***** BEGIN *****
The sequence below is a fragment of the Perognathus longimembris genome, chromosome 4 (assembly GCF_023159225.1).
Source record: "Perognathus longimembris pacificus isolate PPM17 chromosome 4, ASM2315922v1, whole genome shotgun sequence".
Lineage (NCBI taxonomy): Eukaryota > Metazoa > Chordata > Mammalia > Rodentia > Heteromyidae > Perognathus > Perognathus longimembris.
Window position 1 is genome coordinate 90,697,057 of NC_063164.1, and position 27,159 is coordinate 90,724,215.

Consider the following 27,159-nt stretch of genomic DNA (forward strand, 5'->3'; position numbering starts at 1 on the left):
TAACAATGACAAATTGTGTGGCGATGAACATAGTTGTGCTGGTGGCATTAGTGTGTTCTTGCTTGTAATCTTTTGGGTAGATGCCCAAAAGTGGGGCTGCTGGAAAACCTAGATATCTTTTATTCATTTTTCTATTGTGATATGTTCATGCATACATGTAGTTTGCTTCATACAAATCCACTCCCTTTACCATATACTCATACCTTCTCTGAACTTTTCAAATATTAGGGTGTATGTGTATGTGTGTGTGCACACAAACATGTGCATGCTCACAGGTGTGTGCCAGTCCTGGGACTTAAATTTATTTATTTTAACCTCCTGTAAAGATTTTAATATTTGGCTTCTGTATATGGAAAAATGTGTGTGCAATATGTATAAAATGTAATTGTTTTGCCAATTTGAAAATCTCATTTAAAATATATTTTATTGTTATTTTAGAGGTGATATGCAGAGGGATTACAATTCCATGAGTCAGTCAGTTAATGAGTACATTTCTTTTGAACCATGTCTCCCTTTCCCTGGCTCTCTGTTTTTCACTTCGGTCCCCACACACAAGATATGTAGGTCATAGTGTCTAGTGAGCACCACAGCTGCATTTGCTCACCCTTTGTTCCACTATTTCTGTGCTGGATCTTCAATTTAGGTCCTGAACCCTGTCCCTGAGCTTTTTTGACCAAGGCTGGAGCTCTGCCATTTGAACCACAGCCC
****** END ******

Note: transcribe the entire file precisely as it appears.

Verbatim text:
The sequence below is a fragment of the Perognathus longimembris genome, chromosome 4 (assembly GCF_023159225.1).
Source record: "Perognathus longimembris pacificus isolate PPM17 chromosome 4, ASM2315922v1, whole genome shotgun sequence".
Lineage (NCBI taxonomy): Eukaryota > Metazoa > Chordata > Mammalia > Rodentia > Heteromyidae > Perognathus > Perognathus longimembris.
Window position 1 is genome coordinate 90,697,057 of NC_063164.1, and position 27,159 is coordinate 90,724,215.

Consider the following 27,159-nt stretch of genomic DNA (forward strand, 5'->3'; position numbering starts at 1 on the left):
TAACAATGACAAATTGTGTGGCGATGAACATAGTTGTGCTGGTGGCATTAGTGTGTTCTTGCTTGTAATCTTTTGGGTAGATGCCCAAAAGTGGGGCTGCTGGAAAACCTAGATATCTTTTATTCATTTTTCTATTGTGATATGTTCATGCATACATGTAGTTTGCTTCATACAAATCCACTCCCTTTACCATATACTCATACCTTCTCTGAACTTTTCAAATATTAGGGTGTATGTGTATGTGTGTGTGCACACAAACATGTGCATGCTCACAGGTGTGTGCCAGTCCTGGGACTTAAATTTATTTATTTTAACCTCCTGTAAAGATTTTAATATTTGGCTTCTGTATATGGAAAAATGTGTGTGCAATATGTATAAAATGTAATTGTTTTGCCAATTTGAAAATCTCATTTAAAATATATTTTATTGTTATTTTAGAGGTGATATGCAGAGGGATTACAATTCCATGAGTCAGTCAGTTAATGAGTACATTTCTTTTGAACCATGTCTCCCTTTCCCTGGCTCTCTGTTTTTCACTTCGGTCCCCACACACAAGATATGTAGGTCATAGTGTCTAGTGAGCACCACAGCTGCATTTGCTCACCCTTTGTTCCACTATTTCTGTGCTGGATCTTCAATTTAGGTCCTGAACCCTGTCCCTGAGCTTTTTTGACCAAGGCTGGAGCTCTGCCATTTGAACCACAGCCC